By Susan Belknapp, California Business Journal.
The easy accessibility of online ordering and delivery has been hopeful ray in an otherwise very dark time for foodies and those who love to dine out. Though we can still access some high-end restaurants for dining at home, the experience is still a mere shadow of its former self once the food is packed into to-go containers, no matter how much care was taken on the merchant’s side.
Prior to the pandemic, the online food delivery industry was already exploding and on pace to hit $200 billion globally by 2025. Those numbers have accelerated due to COVID-19, though the final statistics probably won’t be in until we truly emerge from lockdown’s long-term influence.
Call it prophetic or the right idea at the right time, but as the ground shifted beneath the restaurant industry and foodies’ access to their passion in the last several months, the creators of the mobile-friendly web app Homebite already had a new solution in the works: an app that enables users to book a chef to come to their home and create a meal. This results in a meal of the client’s choice that is served fresh, hot and more in line with what a “personal chef” or restaurant experience would be and not deconstructed into various bags, boxes and containers.
This “chef at your fingertips” is a valid option – a personal chef with a personal touch. If you’re busy working and homeschooling, you might want to arrange for a local expert to come prepare a restaurant style experience for your family. Maybe you want to get a few friends in your “pandemic pod” together for much-needed decompression with a wine pairing dinner developed and prepared by a professional chef?
Homebite is the brainchild of Co-Founders Benjamin Griffith and Alexander Tash. Both had seen catering and home-chef apps but they didn’t quite have the connection the market was looking for, so they began developing a platform of their own. The planning and architecture were evolving when COVID hit. They had already formed partnerships with several culinary schools, but that element had to be sidelined as the schools closed. Griffith battled COVID himself, which kept things on pause for several months.
“Though it was trying at times, the circumstances that emerged ended up putting the app in an ideal position as chefs worked to supplement their income and consumers craved a break in their homebound routines,” he says. “We are now launching wide in California and the West and are ready to accept profiles from chefs throughout the region.”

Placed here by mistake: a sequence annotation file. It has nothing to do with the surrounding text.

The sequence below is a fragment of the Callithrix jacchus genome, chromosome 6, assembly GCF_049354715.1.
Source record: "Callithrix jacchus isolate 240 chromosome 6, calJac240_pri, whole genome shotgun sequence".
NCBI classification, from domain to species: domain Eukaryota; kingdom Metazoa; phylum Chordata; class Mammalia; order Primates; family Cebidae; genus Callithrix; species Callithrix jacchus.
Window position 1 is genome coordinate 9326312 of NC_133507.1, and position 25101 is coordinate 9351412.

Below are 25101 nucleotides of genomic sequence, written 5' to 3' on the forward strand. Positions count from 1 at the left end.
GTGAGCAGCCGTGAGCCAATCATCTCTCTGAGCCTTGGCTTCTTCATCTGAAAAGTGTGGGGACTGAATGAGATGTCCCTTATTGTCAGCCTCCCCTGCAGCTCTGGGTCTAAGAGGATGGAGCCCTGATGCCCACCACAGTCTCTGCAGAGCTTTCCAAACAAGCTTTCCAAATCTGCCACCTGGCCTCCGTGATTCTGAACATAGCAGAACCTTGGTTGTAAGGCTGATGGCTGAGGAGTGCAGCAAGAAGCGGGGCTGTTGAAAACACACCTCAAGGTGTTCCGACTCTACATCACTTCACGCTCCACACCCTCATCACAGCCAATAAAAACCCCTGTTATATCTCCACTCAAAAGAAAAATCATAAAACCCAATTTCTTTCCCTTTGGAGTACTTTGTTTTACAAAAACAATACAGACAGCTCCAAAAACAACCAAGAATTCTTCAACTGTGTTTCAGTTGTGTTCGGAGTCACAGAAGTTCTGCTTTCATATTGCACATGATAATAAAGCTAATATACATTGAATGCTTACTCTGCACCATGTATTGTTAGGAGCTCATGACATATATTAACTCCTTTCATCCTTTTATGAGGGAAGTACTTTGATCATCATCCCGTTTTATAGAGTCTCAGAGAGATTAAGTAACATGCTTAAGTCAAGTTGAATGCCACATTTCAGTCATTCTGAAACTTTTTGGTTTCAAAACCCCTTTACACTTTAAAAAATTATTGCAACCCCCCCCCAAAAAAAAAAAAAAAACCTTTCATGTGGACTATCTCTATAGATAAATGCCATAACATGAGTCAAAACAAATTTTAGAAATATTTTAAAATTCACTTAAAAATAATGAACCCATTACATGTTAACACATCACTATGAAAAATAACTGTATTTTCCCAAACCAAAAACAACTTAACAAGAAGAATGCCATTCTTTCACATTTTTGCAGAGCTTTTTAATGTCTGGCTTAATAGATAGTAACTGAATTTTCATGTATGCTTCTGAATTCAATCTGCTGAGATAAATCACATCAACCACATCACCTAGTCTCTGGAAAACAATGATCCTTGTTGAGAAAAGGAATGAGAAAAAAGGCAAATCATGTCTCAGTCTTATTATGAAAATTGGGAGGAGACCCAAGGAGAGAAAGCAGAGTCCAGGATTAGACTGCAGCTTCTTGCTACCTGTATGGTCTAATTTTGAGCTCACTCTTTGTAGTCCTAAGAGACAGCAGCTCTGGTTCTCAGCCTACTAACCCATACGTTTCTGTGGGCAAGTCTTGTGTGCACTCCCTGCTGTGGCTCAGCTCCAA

Reno, Nevada-based Homebite wants to ensure its solidarity with the restaurant industry and support personnel who have been sidelined during the pandemic. To address this, Griffith committed to donate a percentage of its profits to organizations that have been providing relief to restaurant professionals.
“Now that things are beginning to normalize, we plan on donating a portion of our profits. Because we’re so connected to the industry, this hits very close to home. There are a few restaurants in town that have already closed their doors forever.”
This is no small commitment for a largely self-funded startup in its earliest launch stages. Though they had interest from backers, the founders ultimately opted to finance the venture themselves to maintain autonomy.
Once a chef creates a profile page, he or she is able to write about their qualifications, work experience, and post photos of their food. Chefs create their own menus and their own prices. The customer, or host as Homebite calls them, chooses the chef and menu they want to have. While the chefs create set menus, hosts can make small adjustments such as allergy concerns or small variations.
A two-star Michelin chef is obviously going to price him or herself higher than a recent graduate of culinary-arts training, so a host can find pricing flexibility, even within a similar theme.
“We take care of all of the paperwork, billing, and scheduling to keep both chefs and hosts happy,” Griffith says. “Ease of use is important for both sides and we want to have a five-star experience for chefs and diners.”
Homebite has conducted scalability testing throughout its beta periods and is “ready for our Western U.S. rollout,” Griffith says. “Of course, you never know until you go live to see what individual issues pop up, but we’re excited to get going. We should be ready to scale even on a national level very soon and connect hungry diners with amazing chefs.”
Chef’s interested in creating a profile can go to homebite.com.
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